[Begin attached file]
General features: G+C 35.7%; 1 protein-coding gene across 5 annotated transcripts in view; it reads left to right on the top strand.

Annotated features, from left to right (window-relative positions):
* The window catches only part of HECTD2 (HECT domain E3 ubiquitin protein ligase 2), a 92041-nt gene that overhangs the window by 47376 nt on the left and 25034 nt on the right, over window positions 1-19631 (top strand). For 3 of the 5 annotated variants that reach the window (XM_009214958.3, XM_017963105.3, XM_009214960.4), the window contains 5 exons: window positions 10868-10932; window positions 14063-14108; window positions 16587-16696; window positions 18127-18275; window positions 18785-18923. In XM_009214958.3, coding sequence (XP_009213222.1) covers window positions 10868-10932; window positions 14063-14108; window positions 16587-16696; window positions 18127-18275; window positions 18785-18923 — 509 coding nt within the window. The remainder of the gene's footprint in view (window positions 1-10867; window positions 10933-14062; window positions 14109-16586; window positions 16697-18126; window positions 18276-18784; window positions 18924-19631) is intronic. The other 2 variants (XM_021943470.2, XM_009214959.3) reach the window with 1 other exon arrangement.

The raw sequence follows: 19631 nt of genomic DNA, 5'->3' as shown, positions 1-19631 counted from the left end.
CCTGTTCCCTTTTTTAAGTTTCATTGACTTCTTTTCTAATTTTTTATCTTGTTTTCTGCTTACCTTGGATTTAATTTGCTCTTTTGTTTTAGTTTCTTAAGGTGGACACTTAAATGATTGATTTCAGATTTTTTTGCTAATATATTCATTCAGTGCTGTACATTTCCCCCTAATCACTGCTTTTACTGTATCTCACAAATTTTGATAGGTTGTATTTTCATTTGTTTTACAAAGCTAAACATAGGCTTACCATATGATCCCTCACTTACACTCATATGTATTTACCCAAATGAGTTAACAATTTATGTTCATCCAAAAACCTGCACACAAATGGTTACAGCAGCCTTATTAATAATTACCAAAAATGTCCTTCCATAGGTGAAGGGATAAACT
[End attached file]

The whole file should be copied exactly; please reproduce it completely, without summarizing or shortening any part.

General features: G+C 35.7%; 1 protein-coding gene across 5 annotated transcripts in view; it reads left to right on the top strand.

Annotated features, from left to right (window-relative positions):
* The window catches only part of HECTD2 (HECT domain E3 ubiquitin protein ligase 2), a 92041-nt gene that overhangs the window by 47376 nt on the left and 25034 nt on the right, over window positions 1-19631 (top strand). For 3 of the 5 annotated variants that reach the window (XM_009214958.3, XM_017963105.3, XM_009214960.4), the window contains 5 exons: window positions 10868-10932; window positions 14063-14108; window positions 16587-16696; window positions 18127-18275; window positions 18785-18923. In XM_009214958.3, coding sequence (XP_009213222.1) covers window positions 10868-10932; window positions 14063-14108; window positions 16587-16696; window positions 18127-18275; window positions 18785-18923 — 509 coding nt within the window. The remainder of the gene's footprint in view (window positions 1-10867; window positions 10933-14062; window positions 14109-16586; window positions 16697-18126; window positions 18276-18784; window positions 18924-19631) is intronic. The other 2 variants (XM_021943470.2, XM_009214959.3) reach the window with 1 other exon arrangement.

The raw sequence follows: 19631 nt of genomic DNA, 5'->3' as shown, positions 1-19631 counted from the left end.
CCTGTTCCCTTTTTTAAGTTTCATTGACTTCTTTTCTAATTTTTTATCTTGTTTTCTGCTTACCTTGGATTTAATTTGCTCTTTTGTTTTAGTTTCTTAAGGTGGACACTTAAATGATTGATTTCAGATTTTTTTGCTAATATATTCATTCAGTGCTGTACATTTCCCCCTAATCACTGCTTTTACTGTATCTCACAAATTTTGATAGGTTGTATTTTCATTTGTTTTACAAAGCTAAACATAGGCTTACCATATGATCCCTCACTTACACTCATATGTATTTACCCAAATGAGTTAACAATTTATGTTCATCCAAAAACCTGCACACAAATGGTTACAGCAGCCTTATTAATAATTACCAAAAATGTCCTTCCATAGGTGAAGGGATAAACT